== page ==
The human brain really isn’t wired right to handle investing. Thanks to the ape-brains of our ancestors we don’t process data logically. Critical thinking is the antidote. But we don’t always realise that we’re not behaving logically.
The good news is that behavioral economists, neuroscientists and many others are studying the effect of psychology and emotions on our investing behaviour. Individual investors can benefit from their research.
I’ve put together a really basic explanation of some of the behavioural finance concepts that hold us back:
Anchoring. This is about tying decisions to anchors that may not be logical. The classic example in New Zealand in recent years were the benchmark apartment prices that dodgy dealers such as Blue Chip based their selling price on. These prices weren’t based on the prices apartments were changing hands for on the open market. They were based on other equally dodgy valuations. Investors believed the framework of these valuations and anchored their decisions on that.
Mental accounting. Humans don’t have the computing skills in their heads to tie individual decisions to their overall wealth. So they treat money from different sources in different ways. For example, humans treat “paper losses” and “realised losses” differently. Another example is that we view spending dividend income in a different way to dipping into capital.
Decision framing. We filter information to make it easier to deal with. When we frame decisions in this way we are taking a mental shortcut, but the results aren’t always logical. The classic one comes with KiwiSaver where people think they are conservative investors and use that frame to sign up for a conservative fund believing it will give them the best return. They’ve not employed critical thinking, such as, considering that the lower long term growth result sin them losing money in comparison to other KiwiSaver options. Instead they blank out what is outside of the frame.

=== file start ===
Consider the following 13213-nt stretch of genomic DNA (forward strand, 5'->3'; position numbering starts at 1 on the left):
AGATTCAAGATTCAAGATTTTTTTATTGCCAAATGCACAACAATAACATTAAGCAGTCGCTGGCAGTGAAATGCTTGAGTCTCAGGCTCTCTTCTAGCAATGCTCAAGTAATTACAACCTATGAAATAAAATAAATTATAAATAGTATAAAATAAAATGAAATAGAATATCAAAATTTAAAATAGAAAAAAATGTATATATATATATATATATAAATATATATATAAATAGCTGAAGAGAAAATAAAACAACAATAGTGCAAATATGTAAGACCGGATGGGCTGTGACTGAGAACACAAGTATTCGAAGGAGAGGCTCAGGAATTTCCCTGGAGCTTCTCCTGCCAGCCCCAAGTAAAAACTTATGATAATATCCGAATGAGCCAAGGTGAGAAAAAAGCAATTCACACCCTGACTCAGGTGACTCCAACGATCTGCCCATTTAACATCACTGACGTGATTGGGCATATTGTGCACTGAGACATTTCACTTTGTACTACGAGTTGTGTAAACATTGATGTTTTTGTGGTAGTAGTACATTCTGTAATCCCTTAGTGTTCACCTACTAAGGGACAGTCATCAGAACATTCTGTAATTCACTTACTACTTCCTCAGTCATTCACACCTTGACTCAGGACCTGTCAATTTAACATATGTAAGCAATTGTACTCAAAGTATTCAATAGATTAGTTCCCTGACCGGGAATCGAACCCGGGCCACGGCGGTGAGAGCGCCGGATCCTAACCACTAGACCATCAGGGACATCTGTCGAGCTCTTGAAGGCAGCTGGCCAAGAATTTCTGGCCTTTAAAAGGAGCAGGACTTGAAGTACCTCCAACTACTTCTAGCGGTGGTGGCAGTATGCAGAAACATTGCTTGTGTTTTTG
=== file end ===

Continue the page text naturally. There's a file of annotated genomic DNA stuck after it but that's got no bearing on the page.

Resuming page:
Temporal discounting. Humans prefer rewards now – such as buying consumer goods – than rewards later. We “discount” the value of that later reward. We can’t see ourselves in the future. If we could – we’d make very different decisions.
Hindsight bias. Investing through the rear vision mirror is alive and well. Just look at all the people piling into gold at the moment – once the price has already gone stratospheric. Hindsight bias leads us to assume that we can predict the future. In this case, that gold will keep rising in price.
Herd behaviour. Once again the current gold rush is a classic example of behavioural finance – in this case herd behaviour. So was the need to buy investment properties in the past decade. We follow the herd because of social pressure for conformity and the belief that the group can’t be wrong. Investing with the herd is often unprofitable in the long run. The opposite is contrarian investing.
Prospect theory. People value gains and losses differently. They take bolder decisions to avoid losses than one made to achieve a gain.
Gamblers fallacy. This is where people think they can predict random events. They buy or sell investments based on that fallacy, such as continued holding of a fund or share because they don’t believe that probability allows for more falls.
Finally, academics do PhDs on these subjects and there is a wealth of information on the Internet for anyone who wants to expand their understanding.